WordPress 6.6 is planned for release on July 16, 2024. The new version focuses on refining and enhancing several features introduced in previous versions. However, plenty of additions take the core one step further along the path of phase 3 of WordPress development.

A total of 299 Core Track tickets are included in WordPress 6.6, along with 392 enhancements, 462 bug fixes, and 46 accessibility improvements for the Block Editor.

Among the many new features coming with WordPress 6.6, block pattern overrides are the ones we like the most. Initially planned for release with WordPress 6.5, then postponed to 6.6, the pattern overrides are the second implementation of the Block Bindings API and give us a better idea of what’s coming with future WordPress releases.

However, pattern overrides are only one of many great additions to the upcoming WordPress release. So, let’s begin our journey to discover the most exciting new features and enhancements coming with WordPress 6.6.

Synced pattern overrides

The first implementation of the Block Bindings API was for connecting block attributes and custom fields. With WordPress 6.6, a second iteration unlocks an enhancement of synced patterns named Synced Pattern Overrides.

There are two types of block patterns:

  • Synced block patterns
  • Standard (not synced) block patterns

The difference between the two types is that all changes made to a synced pattern apply to every occurrence of a pattern on your entire website. In contrast, changes to a standard block pattern only affect a specific pattern instance.

Synced pattern overrides are somewhere in the middle between the two extremes. Thanks to the Block Bindings API, you can now build block patterns that keep the same structure everywhere on your website and change in sync with the customizations made to the pattern structure and style in the site editor. However, you can change the content of the pattern on an individual instance without affecting other instances of the same pattern on the site.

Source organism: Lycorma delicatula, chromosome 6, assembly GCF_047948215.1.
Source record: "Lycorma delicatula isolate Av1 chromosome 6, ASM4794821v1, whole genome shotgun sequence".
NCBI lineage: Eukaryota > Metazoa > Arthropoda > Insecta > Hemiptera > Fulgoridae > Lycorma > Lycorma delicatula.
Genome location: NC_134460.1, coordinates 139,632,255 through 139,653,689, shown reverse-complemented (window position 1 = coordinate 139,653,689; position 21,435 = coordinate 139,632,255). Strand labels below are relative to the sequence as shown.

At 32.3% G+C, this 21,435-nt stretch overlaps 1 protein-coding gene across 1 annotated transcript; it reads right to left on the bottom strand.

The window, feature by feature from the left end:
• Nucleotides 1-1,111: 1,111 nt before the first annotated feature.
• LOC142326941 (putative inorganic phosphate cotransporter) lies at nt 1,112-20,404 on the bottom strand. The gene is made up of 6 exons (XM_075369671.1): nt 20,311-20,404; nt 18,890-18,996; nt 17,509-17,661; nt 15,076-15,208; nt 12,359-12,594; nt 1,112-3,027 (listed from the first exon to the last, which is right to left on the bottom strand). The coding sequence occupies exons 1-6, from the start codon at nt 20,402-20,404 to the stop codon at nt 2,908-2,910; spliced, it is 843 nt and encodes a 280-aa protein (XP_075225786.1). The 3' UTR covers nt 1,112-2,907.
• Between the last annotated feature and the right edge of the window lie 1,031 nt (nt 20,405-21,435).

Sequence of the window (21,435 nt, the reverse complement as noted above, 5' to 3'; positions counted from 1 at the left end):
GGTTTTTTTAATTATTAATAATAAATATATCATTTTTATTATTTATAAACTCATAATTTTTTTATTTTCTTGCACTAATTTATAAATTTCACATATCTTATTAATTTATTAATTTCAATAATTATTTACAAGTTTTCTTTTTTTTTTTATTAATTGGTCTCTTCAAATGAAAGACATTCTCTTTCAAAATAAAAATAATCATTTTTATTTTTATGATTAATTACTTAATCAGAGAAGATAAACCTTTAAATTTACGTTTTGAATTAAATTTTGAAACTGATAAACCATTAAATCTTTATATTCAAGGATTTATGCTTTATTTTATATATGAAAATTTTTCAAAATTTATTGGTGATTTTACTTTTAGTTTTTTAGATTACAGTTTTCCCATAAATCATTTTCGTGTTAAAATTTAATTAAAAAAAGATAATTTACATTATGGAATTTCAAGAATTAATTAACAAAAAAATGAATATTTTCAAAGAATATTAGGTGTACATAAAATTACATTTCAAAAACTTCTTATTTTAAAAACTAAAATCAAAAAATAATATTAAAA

Let’s find out how Pattern overrides work.

First, you need a synced pattern. You can build it from scratch in the post editor or find existing synced patterns in the site editor’s Patterns section.

Step 1: Go to Patterns and duplicate one of the existing patterns, such as the Hero pattern of the Twenty Twenty-Four default theme. Add a name and set the copy as Synced pattern.

Duplicate pattern in the site editor
Duplicate pattern in the site editor

Step 2: Navigate to the My patterns section and find your new synced pattern. Open it in the site editor and select all the blocks you need to override individually.

Go to the block settings sidebar and scroll down to the Advanced section. Here, you’ll find a button, Enable Overrides.

Enable pattern overrides
Enable pattern overrides

When you click the button, you are prompted to add a name and set the type of pattern.

Overrides enabled
Overrides enabled

Step 3: Repeat the same process for each block you want to override. When done, create a new post or page and include your custom pattern.

Adding a pattern to the editor canvas
Adding a pattern to the editor canvas

Step 4: Change the content of the blocks to override and save the post. Finally, check the result on the front end.

A block pattern with overrides in the post editor
A block pattern with overrides in the post editor

And you are done. You can add any number of these patterns anywhere on your website, and each new instance shows the same original content but is ready for your customization.

Now, let’s check the code of these patterns. Navigate back to the Patterns section of the Site Editor. Select My Patterns and add your pattern. Then, open the Options menu and select Code Editor to view the code of the pattern.

In our example, the code should look something like the following:

<div class="wp-block-group">
	<!-- wp:heading {
		"textAlign":"center",
		"level":1,
		"metadata":{
			"bindings":{
				"__default":{
					"source":"core/pattern-overrides"
				}
			},
		"name":"Hero title"
	},"fontSize":"x-large"} -->
		<h1 class="wp-block-heading has-text-align-center has-x-large-font-size">A commitment to innovation and sustainability</h1>
	<!-- /wp:heading -->
	...
</div>